In late July 2018, CrowdStrike conducted a survey on the cyber threats affecting the logistics chain. Eighty percent of respondents believe that during the next three years, this type of attack risks becoming one of the main cyber threats their companies will face. However, only a third of them thoroughly verify their suppliers, and even fewer of them consider their business sufficiently prepared to limit the risks.
What does the survey reveal?
- Most of the companies surveyed report having been the target of an attack: two-thirds of respondents report their company having faced an attack against the logistics chain, and 90% of them confirm that this had a financial impact (costing more than $1.1 million on average).
- Preferred targets: Few sectors are spared, but the most affected are the pharmaceutical, biotechnology, entertainment, media and computer services industries.
- Companies are ill prepared and feel vulnerable: although nearly 90% of respondents believe they are exposed to the risk of an attack against the logistics chain, they admit they are not alert to detecting and neutralising threats, or to intervening in the event of an incident.
- Publishers’ control procedures are not sufficiently stringent: while 90% of respondents consider such a control to be essential, only one-third subject all of their suppliers to a rigorous check. The companies surveyed clearly recognize the need for a more advanced security assessment, and 58% of decision-makers plan to submit their suppliers to stricter controls.
What is an attack against the logistics chain and what makes it attractive to cyber criminals?
To measure fully the results of the survey and the reasons for the recent increase in cyber attacks, it is important to understand exactly what an attack against the logistics chain is. Cyber criminals try to reach their targets by infecting legitimate and reliable applications through software publishers. Once they have accessed the publisher, the hackers modify the products to enable them to perform malicious actions. The publishers then distribute their solutions to customers (in the form of legitimate software updates) without realizing that they have been compromised.
What do we recommend?
A number of high-profile incidents, such as the NotPetya and CCleaner hacks in 2017, as well as the entry in force of the new GDPR, highlight the risks of attack against the logistics chain. This problem damages highly strategic relationships between partners and suppliers. However, as the survey shows, companies lack the knowledge, tools and technologies they need to sufficiently protect themselves. In addition to establishing a careful supplier control procedure, organisations have to fill the security gaps that make them vulnerable to attacks. This objective can be achieved only if they implement effective prevention, detection and intervention technologies.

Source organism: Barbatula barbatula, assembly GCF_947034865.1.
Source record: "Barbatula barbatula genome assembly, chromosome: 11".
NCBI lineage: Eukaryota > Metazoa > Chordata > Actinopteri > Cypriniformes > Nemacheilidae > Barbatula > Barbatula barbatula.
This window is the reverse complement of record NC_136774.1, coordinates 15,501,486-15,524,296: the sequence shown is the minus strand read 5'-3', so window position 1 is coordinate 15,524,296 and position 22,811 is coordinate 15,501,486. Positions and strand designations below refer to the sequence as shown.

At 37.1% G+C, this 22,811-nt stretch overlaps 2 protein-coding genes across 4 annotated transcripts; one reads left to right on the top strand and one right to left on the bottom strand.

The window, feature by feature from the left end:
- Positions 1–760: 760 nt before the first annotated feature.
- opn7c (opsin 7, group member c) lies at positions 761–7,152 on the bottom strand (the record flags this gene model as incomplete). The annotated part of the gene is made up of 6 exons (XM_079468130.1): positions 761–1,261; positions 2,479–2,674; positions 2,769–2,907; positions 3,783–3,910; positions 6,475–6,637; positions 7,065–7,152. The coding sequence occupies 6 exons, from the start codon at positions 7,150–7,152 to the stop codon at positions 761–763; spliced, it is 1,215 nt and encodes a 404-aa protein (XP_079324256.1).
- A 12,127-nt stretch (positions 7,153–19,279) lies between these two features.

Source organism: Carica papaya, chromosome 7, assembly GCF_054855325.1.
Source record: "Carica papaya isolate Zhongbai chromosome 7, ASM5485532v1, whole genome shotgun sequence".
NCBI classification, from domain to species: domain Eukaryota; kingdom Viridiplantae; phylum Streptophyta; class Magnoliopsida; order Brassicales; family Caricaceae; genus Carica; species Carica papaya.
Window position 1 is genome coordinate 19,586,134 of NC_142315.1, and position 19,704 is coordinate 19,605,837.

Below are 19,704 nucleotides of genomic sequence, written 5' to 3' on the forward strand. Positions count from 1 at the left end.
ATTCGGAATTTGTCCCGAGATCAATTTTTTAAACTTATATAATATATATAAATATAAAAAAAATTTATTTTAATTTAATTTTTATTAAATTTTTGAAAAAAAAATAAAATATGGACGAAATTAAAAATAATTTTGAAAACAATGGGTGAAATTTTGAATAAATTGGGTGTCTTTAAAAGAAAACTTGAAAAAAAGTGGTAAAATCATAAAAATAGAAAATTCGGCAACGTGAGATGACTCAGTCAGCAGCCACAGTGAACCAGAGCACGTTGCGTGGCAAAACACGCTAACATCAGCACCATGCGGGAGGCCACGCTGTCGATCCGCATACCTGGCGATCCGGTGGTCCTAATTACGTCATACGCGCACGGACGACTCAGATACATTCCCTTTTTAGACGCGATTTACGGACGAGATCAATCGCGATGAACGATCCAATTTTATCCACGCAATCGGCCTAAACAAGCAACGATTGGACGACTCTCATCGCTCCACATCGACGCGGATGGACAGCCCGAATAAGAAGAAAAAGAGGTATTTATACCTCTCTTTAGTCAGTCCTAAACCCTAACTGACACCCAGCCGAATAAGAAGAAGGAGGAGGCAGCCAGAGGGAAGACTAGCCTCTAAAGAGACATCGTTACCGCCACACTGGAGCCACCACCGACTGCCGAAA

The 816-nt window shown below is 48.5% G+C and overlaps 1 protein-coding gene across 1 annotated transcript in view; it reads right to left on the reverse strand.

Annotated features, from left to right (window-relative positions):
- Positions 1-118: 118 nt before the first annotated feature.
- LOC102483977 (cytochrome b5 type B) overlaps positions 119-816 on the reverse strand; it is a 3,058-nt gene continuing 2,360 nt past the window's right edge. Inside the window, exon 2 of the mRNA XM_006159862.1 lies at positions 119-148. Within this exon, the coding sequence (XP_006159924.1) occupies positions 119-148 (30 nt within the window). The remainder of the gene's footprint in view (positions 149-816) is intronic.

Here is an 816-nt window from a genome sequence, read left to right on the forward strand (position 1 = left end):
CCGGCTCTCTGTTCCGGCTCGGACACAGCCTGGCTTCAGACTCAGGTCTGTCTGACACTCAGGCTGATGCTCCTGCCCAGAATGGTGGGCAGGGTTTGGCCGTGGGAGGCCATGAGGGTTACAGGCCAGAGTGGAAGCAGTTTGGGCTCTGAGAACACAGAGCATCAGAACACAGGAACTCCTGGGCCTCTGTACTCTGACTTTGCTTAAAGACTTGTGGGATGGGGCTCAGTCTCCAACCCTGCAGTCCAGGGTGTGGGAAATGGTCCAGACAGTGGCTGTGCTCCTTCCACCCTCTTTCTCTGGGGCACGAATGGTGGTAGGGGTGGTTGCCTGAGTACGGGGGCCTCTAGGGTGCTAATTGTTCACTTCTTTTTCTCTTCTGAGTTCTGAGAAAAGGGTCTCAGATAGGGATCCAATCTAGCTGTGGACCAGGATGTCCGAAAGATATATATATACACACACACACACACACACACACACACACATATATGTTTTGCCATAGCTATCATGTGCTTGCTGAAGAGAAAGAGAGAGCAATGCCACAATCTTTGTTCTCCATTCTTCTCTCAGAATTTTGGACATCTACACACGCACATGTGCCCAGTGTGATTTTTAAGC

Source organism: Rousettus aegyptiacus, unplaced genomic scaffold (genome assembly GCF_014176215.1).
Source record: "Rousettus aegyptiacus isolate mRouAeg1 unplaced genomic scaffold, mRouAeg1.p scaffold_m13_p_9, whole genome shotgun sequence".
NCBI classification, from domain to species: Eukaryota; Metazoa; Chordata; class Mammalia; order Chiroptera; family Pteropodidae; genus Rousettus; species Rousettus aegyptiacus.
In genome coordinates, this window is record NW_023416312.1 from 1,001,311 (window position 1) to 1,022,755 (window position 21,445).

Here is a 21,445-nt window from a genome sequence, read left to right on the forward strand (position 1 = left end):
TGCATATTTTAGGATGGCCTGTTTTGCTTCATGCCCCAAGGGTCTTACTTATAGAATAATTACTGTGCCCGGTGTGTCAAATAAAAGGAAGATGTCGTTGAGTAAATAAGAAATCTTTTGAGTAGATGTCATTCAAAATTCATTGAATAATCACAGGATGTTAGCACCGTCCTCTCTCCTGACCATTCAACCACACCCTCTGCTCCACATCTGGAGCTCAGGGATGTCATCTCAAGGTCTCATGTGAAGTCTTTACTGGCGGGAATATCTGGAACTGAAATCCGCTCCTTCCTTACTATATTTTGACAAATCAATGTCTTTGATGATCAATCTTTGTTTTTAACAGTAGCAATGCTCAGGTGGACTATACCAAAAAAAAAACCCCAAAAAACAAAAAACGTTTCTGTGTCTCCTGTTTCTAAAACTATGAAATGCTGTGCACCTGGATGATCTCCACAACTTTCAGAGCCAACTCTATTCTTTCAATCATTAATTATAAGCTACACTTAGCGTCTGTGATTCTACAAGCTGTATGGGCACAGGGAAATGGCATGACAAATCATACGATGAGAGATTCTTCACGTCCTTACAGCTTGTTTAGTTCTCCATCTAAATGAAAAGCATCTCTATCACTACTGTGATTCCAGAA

- Adopt solutions with attack detection functions based on behaviours: given the complex nature of the attacks against the logistics chain, companies must be able to exploit the power of behavioural analysis, and attack indicators in particular. Mitigating the risks posed by the hacking of legitimate applications requires technologies like Machine Learning that are able to detect recurring patterns in hundreds, thousands or even millions of attacks per day - an impossible task if the company relies on human knowledge alone.
- Anticipate future attacks against the logistics chain through a cyber watch: this provides information on the emergence of new attacks and all the information required to understand them in detail and set up a proactive defence.
- Prepare by conducting a maturity assessment of your security architecture and attack simulations against the logistics chain. In this way, companies can better understand their current level of risk and benefit from a roadmap designed to improve their cyber protection.
Download the "Global Threat Report 2018" from CrowdStrike® and join us on Thursday 11 October at 4PM in the Pagnol room to continue the discussion with the France CrowdStrike team and its security experts.